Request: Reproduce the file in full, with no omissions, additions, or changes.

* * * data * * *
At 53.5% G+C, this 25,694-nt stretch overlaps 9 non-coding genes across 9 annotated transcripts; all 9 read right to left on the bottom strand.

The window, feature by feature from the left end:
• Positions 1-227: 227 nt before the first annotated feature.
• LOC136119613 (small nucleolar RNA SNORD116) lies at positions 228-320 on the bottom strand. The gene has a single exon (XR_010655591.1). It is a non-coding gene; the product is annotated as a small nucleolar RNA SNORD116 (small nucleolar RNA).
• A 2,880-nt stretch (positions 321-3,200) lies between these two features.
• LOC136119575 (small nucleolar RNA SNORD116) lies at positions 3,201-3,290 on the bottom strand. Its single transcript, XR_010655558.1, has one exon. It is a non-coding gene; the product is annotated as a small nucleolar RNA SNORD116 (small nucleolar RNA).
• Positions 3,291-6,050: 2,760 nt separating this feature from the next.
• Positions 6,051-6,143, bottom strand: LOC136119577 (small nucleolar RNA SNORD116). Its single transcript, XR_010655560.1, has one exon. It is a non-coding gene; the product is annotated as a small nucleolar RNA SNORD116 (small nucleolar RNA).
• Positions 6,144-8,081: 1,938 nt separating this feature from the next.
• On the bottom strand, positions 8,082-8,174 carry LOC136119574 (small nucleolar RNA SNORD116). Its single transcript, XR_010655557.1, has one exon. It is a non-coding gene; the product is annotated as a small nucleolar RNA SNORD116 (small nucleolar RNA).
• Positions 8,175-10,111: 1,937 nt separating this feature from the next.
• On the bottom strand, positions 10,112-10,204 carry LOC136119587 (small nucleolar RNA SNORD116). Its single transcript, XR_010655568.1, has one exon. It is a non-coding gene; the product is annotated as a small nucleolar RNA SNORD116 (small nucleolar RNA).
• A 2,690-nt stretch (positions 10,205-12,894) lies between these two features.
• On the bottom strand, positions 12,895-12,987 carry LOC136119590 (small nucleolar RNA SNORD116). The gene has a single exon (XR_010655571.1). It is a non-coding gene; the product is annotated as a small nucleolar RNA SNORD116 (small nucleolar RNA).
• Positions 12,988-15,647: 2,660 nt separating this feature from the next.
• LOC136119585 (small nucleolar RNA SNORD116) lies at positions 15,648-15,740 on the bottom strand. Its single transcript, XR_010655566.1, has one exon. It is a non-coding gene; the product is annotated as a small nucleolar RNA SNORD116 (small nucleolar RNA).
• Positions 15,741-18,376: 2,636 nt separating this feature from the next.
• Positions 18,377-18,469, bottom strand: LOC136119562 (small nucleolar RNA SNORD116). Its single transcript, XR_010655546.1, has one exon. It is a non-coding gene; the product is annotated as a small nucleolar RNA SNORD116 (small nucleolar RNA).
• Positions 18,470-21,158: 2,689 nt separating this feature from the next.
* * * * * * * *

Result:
At 53.5% G+C, this 25,694-nt stretch overlaps 9 non-coding genes across 9 annotated transcripts; all 9 read right to left on the bottom strand.

The window, feature by feature from the left end:
• Positions 1-227: 227 nt before the first annotated feature.
• LOC136119613 (small nucleolar RNA SNORD116) lies at positions 228-320 on the bottom strand. The gene has a single exon (XR_010655591.1). It is a non-coding gene; the product is annotated as a small nucleolar RNA SNORD116 (small nucleolar RNA).
• A 2,880-nt stretch (positions 321-3,200) lies between these two features.
• LOC136119575 (small nucleolar RNA SNORD116) lies at positions 3,201-3,290 on the bottom strand. Its single transcript, XR_010655558.1, has one exon. It is a non-coding gene; the product is annotated as a small nucleolar RNA SNORD116 (small nucleolar RNA).
• Positions 3,291-6,050: 2,760 nt separating this feature from the next.
• Positions 6,051-6,143, bottom strand: LOC136119577 (small nucleolar RNA SNORD116). Its single transcript, XR_010655560.1, has one exon. It is a non-coding gene; the product is annotated as a small nucleolar RNA SNORD116 (small nucleolar RNA).
• Positions 6,144-8,081: 1,938 nt separating this feature from the next.
• On the bottom strand, positions 8,082-8,174 carry LOC136119574 (small nucleolar RNA SNORD116). Its single transcript, XR_010655557.1, has one exon. It is a non-coding gene; the product is annotated as a small nucleolar RNA SNORD116 (small nucleolar RNA).
• Positions 8,175-10,111: 1,937 nt separating this feature from the next.
• On the bottom strand, positions 10,112-10,204 carry LOC136119587 (small nucleolar RNA SNORD116). Its single transcript, XR_010655568.1, has one exon. It is a non-coding gene; the product is annotated as a small nucleolar RNA SNORD116 (small nucleolar RNA).
• A 2,690-nt stretch (positions 10,205-12,894) lies between these two features.
• On the bottom strand, positions 12,895-12,987 carry LOC136119590 (small nucleolar RNA SNORD116). The gene has a single exon (XR_010655571.1). It is a non-coding gene; the product is annotated as a small nucleolar RNA SNORD116 (small nucleolar RNA).
• Positions 12,988-15,647: 2,660 nt separating this feature from the next.
• LOC136119585 (small nucleolar RNA SNORD116) lies at positions 15,648-15,740 on the bottom strand. Its single transcript, XR_010655566.1, has one exon. It is a non-coding gene; the product is annotated as a small nucleolar RNA SNORD116 (small nucleolar RNA).
• Positions 15,741-18,376: 2,636 nt separating this feature from the next.
• Positions 18,377-18,469, bottom strand: LOC136119562 (small nucleolar RNA SNORD116). Its single transcript, XR_010655546.1, has one exon. It is a non-coding gene; the product is annotated as a small nucleolar RNA SNORD116 (small nucleolar RNA).
• Positions 18,470-21,158: 2,689 nt separating this feature from the next.